By: Jeff Mount

Krav Maga training is all about training transitions. Students must transition from non-ready to ready positions, defending to counter-attacking, kicking to punching and back again. Students must transition directionally, verbally, and physiologically. An individual who is defending themselves might need to transition from fight to flight and back again, depending on the scenario. For law enforcement or military personnel, students may need to practice transitioning from unarmed to armed defense. In a multiple attacker situation, a defender will transition from one attacker to the next. Fighting is, at its core, a game of transitions. Whoever can make the right number of transitions more smoothly, quicker, and decisively will often win the fight.

I got to thinking about this by reading some historical content that I didn’t expect would apply to Krav Maga. Maurice was a 6th century Byzantine emperor who, prior to ruling an empire, was a very successful general. He wrote the Strategikon, which served as the empire’s primary military manual and has come down in history as providing vital insight into Byzantine warfare. On the first page, in a section entitled, “The Training and Drilling of an Individual Soldier”, he writes

On horseback at a run he should fire one or two arrows rapidly and put the strung bow in its case, if it is wide enough, or in a half-case designed for this purpose, and then he should grab the spear which he has been carrying on his back. With the strung bow in its case, he should hold the spear in his hand, then quickly replace it on his back, and grab the bow. It is a good idea for the soldiers to practice all this while mounted, on the march in their own country.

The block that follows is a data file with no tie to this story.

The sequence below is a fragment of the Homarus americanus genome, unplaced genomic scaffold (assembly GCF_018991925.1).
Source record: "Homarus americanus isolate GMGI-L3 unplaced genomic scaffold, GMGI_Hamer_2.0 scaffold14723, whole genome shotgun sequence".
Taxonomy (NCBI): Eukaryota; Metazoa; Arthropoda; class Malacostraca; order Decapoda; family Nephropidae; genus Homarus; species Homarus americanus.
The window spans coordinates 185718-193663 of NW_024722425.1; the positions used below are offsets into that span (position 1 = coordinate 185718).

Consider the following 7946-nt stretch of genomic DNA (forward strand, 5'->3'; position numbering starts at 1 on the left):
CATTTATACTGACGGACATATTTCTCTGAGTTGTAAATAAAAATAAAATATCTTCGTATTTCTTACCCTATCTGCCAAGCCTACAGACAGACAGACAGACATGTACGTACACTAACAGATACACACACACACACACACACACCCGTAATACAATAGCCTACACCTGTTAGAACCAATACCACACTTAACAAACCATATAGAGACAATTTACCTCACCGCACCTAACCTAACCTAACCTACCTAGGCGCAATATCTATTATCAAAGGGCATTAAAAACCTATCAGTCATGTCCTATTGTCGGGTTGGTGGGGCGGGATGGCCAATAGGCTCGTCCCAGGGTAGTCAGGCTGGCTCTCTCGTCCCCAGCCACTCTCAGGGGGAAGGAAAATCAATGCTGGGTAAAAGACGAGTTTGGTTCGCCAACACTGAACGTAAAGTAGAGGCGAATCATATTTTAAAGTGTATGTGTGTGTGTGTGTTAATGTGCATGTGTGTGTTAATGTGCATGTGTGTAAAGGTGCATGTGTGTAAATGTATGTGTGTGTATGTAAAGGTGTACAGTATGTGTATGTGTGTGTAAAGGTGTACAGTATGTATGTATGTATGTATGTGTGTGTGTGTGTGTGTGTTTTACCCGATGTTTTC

The first thing Maurice had to say as a renowned wartime general of one of history’s largest empires was essentially this: practice transitioning between two different weapons. Practice it at high speed, while on horseback. Practice it all the time, while going from Point A to Point B. Practice transitioning.

Here’s the thing – we tend to really like being good at one thing at a time. In MMA, proficient strikers like to practice striking while grapplers practice grappling. And sometimes a striker will practice grappling or vice versa. But only someone who NEEDS to be proficient at both in the same context will practice constant transitions between the two. A close friend of mine, a federal law enforcement officer and talented marksman, noted that in law enforcement training, the defensive tactics instructors and the firearms instructors would rarely talk previously, and training of various force levels was integrated even less. Now, with the intense scrutiny law enforcement officers are under, the transition from verbal contact to less lethal to lethal means to arrest/control procedures and back is going to be more important than ever.

So what transitions do you need to practice? How might you be avoiding the hard work of combining two disciplines? Where can you go for coaching, not just on this skill set or that, but on the transition between the two?

Rachel Parker